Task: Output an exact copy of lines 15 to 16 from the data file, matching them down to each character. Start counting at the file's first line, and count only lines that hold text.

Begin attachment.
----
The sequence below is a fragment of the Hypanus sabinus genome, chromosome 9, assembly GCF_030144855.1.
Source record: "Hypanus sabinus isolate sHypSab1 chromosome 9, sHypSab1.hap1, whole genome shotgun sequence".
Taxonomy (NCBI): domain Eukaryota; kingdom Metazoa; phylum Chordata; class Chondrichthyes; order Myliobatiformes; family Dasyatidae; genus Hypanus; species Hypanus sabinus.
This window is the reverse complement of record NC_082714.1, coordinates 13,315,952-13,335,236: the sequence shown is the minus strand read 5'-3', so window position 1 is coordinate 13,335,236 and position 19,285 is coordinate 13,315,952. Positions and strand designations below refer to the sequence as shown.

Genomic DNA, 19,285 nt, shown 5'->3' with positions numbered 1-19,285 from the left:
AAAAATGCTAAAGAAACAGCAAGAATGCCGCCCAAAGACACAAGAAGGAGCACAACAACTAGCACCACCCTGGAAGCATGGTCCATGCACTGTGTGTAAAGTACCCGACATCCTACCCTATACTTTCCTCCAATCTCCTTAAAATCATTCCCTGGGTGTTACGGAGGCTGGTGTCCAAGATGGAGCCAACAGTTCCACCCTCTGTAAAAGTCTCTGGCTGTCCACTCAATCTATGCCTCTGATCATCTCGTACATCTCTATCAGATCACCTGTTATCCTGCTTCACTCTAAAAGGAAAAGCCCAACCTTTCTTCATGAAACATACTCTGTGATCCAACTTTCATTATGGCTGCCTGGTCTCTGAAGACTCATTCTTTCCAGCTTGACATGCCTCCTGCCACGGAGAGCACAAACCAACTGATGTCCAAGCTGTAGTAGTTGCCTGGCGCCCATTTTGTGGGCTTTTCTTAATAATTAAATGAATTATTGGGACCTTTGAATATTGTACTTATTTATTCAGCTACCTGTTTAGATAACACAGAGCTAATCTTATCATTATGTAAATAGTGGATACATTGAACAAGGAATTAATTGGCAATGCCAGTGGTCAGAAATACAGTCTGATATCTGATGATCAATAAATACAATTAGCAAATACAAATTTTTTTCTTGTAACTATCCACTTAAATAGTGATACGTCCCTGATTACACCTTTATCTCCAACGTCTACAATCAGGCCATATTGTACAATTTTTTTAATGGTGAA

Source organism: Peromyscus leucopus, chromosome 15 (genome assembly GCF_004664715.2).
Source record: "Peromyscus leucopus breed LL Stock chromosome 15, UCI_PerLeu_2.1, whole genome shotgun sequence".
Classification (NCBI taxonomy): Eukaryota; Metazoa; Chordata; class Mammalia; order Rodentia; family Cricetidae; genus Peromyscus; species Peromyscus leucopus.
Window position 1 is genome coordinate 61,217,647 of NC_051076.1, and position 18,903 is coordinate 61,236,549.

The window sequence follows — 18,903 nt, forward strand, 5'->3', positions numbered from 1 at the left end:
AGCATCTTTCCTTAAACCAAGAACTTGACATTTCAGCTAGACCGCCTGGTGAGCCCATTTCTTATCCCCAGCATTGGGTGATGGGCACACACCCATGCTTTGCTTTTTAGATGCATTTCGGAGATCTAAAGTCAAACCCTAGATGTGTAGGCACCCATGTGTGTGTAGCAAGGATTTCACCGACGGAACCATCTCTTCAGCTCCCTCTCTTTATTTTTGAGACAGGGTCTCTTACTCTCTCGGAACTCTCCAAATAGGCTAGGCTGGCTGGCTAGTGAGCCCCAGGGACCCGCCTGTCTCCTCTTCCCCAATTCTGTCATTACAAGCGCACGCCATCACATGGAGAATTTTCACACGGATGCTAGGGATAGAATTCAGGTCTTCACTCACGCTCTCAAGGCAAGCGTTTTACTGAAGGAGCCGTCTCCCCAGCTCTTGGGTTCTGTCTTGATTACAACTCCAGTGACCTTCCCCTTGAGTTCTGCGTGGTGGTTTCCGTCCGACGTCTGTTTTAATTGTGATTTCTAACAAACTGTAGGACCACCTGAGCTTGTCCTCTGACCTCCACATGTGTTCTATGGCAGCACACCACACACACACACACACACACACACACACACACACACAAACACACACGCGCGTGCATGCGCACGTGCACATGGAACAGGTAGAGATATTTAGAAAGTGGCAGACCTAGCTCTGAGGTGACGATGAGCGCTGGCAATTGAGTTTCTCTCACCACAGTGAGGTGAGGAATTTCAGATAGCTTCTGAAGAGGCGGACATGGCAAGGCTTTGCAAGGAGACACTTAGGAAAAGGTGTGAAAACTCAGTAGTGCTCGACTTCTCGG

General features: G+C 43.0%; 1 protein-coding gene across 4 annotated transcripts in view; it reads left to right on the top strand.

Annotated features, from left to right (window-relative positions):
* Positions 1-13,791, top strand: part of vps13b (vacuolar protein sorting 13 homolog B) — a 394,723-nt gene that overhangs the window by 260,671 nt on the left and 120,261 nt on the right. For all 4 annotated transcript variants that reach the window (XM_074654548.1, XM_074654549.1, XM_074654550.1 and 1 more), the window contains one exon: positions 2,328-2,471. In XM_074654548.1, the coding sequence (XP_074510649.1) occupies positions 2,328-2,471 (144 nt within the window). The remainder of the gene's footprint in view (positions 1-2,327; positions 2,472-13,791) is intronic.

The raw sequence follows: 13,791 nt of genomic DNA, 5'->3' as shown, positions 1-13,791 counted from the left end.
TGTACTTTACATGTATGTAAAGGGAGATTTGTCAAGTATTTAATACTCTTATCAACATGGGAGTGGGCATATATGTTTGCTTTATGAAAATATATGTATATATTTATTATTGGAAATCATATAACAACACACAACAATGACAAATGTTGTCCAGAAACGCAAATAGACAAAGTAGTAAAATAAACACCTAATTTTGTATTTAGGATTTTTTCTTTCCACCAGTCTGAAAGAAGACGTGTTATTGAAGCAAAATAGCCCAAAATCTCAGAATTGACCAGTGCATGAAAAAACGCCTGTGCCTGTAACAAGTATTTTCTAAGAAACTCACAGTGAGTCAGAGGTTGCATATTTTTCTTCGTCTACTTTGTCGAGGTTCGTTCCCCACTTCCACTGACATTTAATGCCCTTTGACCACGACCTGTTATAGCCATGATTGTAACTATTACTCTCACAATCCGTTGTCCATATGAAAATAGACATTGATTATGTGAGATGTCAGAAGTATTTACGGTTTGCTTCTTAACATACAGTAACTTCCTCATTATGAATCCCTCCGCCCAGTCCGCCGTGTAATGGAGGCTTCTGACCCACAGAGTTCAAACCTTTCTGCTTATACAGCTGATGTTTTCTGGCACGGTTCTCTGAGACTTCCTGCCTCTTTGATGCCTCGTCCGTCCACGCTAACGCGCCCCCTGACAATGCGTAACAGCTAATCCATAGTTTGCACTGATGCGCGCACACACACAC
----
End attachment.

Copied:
* Positions 1-13,791, top strand: part of vps13b (vacuolar protein sorting 13 homolog B) — a 394,723-nt gene that overhangs the window by 260,671 nt on the left and 120,261 nt on the right. For all 4 annotated transcript variants that reach the window (XM_074654548.1, XM_074654549.1, XM_074654550.1 and 1 more), the window contains one exon: positions 2,328-2,471. In XM_074654548.1, the coding sequence (XP_074510649.1) occupies positions 2,328-2,471 (144 nt within the window). The remainder of the gene's footprint in view (positions 1-2,327; positions 2,472-13,791) is intronic.

The raw sequence follows: 13,791 nt of genomic DNA, 5'->3' as shown, positions 1-13,791 counted from the left end.